On Wednesday gold for delivery in February traded within the range of $1,049.60-$1,069.50. Futures closed at $1,053.20, losing 1.00% on a daily basis, or the most since November 27th, when the metal plummeted 1.36%. The daily low has been the lowest price level since February 5th 2010, when the commodity went down as low as $1,045.20.
On the Comex division of the New York Mercantile Exchange, gold futures for delivery in February were losing 0.51% on Thursday to trade at $1,048.40 per troy ounce. The precious metal slid as low as $1,045.40 earlier today, marking a new almost six-year low and overshooting the range support level (S3). The low from February 5th 2010 may act as a level of support in a shorter-term, while a break and close below it may send the commodity down for a test of $1,043.50, the low from November 2nd 2009.
Gold has marked a solid depreciation (-6.63%) in November, or the steepest since June 2013 (-12.12%), amid rising expectations of a possible rate hike by the Federal Reserve Bank at its policy meeting on December 15th-16th.
Yesterday the metal sharply lost value, after Automated Data Processing Inc. reported employers in the US non-farm private sector added more job positions in November than anticipated, 217 000 instead of 190 000. It has been the sharpest job growth since June 2015, when 237 000 positions were added. The figure for October has been revised up to a job gain of 196 000 from 182 000 reported previously. This report came as another piece of evidence that labor market conditions in the United States have recently improved and have been moving closer to the levels targeted by the Federal Reserve.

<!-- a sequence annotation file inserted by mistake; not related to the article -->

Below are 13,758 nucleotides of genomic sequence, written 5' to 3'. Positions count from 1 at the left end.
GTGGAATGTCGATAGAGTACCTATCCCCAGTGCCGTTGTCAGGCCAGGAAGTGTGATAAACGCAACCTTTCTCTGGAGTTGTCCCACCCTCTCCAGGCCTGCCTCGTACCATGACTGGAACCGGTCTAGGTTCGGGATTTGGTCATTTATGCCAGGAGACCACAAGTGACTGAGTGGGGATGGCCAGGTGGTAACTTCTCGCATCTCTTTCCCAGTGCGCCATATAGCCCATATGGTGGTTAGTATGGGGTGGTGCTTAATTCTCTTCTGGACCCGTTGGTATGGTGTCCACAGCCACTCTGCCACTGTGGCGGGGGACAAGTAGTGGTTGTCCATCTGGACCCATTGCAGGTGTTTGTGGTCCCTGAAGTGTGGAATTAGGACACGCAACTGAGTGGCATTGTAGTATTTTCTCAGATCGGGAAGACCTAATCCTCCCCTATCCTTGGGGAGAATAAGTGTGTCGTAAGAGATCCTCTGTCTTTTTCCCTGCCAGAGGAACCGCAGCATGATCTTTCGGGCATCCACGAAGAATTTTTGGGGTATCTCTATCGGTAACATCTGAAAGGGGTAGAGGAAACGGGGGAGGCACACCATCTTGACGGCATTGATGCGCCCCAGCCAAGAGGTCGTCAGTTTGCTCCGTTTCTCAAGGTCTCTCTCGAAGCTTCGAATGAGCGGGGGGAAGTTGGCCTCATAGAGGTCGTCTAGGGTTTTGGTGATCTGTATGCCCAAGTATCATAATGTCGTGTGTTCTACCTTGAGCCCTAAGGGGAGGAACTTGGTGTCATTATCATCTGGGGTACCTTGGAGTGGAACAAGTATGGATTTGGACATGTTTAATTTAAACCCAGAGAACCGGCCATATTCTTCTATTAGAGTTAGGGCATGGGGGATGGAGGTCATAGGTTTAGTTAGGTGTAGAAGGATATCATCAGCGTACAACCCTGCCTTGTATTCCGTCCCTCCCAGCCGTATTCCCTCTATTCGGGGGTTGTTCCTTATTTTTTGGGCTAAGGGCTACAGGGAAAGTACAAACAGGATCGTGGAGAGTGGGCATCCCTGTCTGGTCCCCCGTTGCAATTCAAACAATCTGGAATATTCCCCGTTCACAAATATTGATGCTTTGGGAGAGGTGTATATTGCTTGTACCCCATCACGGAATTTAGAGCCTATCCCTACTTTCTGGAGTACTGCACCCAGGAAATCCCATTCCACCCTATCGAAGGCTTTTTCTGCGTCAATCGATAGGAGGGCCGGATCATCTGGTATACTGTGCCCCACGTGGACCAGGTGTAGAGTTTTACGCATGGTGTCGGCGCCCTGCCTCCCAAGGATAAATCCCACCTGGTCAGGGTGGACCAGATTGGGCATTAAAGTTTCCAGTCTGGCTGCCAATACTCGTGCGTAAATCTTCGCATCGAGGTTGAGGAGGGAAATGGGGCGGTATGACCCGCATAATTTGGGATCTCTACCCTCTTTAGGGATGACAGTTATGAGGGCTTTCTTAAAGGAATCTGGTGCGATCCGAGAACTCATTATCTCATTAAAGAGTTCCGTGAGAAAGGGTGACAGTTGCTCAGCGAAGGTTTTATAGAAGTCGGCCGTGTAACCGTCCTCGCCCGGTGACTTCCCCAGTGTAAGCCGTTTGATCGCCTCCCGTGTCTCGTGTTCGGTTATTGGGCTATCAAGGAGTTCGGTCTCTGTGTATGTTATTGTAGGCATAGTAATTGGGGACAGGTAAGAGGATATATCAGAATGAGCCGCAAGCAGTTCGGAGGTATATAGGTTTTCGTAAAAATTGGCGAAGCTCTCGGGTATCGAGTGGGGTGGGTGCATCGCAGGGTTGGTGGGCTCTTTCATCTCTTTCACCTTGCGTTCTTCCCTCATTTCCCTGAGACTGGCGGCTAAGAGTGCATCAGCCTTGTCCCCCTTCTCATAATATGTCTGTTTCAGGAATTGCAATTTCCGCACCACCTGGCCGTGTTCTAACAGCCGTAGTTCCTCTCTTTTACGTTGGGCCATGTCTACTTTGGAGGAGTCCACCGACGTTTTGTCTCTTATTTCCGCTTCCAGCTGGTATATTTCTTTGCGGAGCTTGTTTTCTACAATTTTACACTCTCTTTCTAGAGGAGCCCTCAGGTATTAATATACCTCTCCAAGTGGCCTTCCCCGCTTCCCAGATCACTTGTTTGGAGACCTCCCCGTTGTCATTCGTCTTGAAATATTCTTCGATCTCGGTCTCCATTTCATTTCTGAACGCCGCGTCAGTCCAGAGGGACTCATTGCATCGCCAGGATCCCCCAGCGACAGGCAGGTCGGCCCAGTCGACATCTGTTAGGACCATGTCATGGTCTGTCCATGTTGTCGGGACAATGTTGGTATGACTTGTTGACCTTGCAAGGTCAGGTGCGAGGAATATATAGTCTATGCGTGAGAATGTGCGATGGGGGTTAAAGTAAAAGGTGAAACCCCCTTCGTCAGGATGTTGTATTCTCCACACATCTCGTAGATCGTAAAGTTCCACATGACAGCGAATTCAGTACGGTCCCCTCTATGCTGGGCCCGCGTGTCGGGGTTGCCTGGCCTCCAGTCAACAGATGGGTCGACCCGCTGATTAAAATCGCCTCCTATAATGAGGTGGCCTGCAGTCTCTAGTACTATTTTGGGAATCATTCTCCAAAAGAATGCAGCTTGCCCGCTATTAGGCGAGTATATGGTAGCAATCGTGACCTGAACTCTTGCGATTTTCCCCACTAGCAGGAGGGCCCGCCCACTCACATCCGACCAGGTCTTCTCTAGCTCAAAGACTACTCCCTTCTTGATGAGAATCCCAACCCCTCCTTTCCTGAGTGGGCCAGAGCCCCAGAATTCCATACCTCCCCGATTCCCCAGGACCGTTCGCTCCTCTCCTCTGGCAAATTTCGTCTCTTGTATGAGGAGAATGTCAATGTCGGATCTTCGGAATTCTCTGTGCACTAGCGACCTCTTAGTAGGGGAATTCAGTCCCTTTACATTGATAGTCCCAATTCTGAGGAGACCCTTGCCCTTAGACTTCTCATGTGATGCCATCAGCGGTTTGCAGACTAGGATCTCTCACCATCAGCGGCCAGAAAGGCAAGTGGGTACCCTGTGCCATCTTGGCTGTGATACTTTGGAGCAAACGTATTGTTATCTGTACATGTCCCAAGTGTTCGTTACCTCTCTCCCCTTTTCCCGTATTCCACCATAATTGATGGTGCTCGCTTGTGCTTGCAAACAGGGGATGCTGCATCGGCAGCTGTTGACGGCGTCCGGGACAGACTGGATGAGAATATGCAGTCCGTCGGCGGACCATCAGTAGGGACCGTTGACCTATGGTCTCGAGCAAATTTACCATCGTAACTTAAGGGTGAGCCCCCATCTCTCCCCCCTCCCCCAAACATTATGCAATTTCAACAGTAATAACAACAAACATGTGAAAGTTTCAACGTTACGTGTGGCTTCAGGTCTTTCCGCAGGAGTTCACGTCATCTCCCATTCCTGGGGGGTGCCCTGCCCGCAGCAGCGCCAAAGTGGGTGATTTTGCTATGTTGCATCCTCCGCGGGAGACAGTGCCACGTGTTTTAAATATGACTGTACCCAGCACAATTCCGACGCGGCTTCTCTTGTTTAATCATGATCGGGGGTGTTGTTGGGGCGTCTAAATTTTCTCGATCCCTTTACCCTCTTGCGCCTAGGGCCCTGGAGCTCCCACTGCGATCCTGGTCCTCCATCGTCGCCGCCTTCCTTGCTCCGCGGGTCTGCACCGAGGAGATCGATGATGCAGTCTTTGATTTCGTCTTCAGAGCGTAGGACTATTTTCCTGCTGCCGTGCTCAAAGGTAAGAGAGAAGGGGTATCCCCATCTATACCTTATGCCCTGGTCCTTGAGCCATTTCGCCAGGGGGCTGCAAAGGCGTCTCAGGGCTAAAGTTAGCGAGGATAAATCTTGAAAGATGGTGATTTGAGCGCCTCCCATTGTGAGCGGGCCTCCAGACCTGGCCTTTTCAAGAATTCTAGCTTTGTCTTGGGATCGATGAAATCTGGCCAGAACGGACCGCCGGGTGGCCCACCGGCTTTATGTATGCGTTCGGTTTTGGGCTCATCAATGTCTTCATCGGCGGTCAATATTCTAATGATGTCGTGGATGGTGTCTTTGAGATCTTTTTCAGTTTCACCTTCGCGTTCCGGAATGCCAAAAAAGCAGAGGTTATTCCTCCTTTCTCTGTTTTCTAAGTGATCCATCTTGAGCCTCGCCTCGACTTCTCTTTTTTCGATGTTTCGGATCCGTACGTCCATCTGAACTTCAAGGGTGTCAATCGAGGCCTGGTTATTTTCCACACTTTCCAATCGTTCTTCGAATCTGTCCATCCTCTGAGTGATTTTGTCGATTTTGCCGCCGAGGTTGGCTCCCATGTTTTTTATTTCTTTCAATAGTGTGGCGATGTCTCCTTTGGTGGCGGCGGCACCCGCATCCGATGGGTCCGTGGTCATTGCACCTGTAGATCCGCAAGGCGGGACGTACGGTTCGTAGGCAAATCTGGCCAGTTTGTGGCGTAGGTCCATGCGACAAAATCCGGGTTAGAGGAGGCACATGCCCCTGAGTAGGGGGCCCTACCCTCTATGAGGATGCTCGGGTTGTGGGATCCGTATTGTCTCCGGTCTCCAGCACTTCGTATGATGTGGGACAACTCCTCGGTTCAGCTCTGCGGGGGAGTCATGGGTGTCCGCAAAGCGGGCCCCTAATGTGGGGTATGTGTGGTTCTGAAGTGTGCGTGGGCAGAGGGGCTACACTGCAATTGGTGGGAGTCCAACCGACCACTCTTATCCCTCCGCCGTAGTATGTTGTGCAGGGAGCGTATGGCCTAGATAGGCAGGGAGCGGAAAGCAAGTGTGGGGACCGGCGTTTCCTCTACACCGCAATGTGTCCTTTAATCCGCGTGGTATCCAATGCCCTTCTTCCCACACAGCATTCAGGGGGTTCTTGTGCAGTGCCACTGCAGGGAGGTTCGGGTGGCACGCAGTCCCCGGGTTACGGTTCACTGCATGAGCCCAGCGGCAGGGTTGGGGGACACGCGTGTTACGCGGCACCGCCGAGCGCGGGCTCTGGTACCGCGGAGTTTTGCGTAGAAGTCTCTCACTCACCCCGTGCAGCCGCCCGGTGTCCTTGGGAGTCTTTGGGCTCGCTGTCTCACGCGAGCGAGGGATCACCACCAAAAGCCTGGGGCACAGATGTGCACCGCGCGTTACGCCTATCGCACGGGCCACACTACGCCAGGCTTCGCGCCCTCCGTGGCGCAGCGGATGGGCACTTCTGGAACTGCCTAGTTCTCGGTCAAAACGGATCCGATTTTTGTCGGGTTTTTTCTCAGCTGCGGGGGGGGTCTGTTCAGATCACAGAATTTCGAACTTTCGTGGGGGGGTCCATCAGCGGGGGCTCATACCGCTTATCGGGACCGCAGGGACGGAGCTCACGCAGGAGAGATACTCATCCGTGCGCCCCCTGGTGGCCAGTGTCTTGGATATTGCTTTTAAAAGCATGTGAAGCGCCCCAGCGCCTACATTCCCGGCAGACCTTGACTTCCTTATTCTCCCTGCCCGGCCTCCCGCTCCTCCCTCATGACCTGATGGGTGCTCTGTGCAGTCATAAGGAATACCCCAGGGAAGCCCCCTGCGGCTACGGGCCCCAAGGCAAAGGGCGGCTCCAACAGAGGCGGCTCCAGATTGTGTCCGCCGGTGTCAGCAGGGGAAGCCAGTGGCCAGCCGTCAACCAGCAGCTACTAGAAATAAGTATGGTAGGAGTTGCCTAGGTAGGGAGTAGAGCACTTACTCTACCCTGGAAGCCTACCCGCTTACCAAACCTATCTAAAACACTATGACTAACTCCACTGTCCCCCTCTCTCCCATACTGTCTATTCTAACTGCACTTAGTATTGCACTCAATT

Global markets attention is now focused on the Friday government report on Non-farm Payrolls for November, which encompasses both the public and the private sectors. The median forecast by experts points to a job growth of 200 000 last month, after in October US employers added 271 000 job positions, or the most since May 2015. A better-than-expected figure would have a really strong bullish effect on the US dollar and would be a strong bearish signal for gold respectively.
Among the data string to be released on Thursday, the yellow metal may be strongly influenced by the monthly survey on the US services sector activity by the Institute for Supply Management (ISM). Overall activity probably increased at a slower pace in November compared to a month ago, according to market expectations. The corresponding non-manufacturing Purchasing Managers Index probably came in at a reading of 58.0 last month, slowing down from 59.1 in October. The latter has been the highest PMI reading since July, when a level of 60.3 was reported. If expectations were met, November would be the 71st consecutive month, when the gauge stood in the area above 50.0. In case the PMI slowed down more than projected in November, this would have a strong bearish impact on the greenback and a strong bullish effect on gold. The official reading is to be released at 15:00 GMT.
Daily and Weekly Pivot Levels
By employing the Camarilla calculation method, the daily pivot levels for gold are presented as follows:
R1 – $1,055.02
R2 – $1,056.85
R3 (range resistance) – $1,058.67
R4 (range breakout) – $1,064.15
S1 – $1,051.38
S2 – $1,049.55
S3 (range support) – $1,047.73
S4 (range breakout) – $1,042.26
By using the traditional method of calculation, the weekly pivot levels for gold are presented as follows:
Central Pivot Point – $1,062.23
R1 – $1,073.37
R2 – $1,090.53
R3 – $1,101.67
S1 – $1,045.07
S2 – $1,033.93
S3 – $1,016.77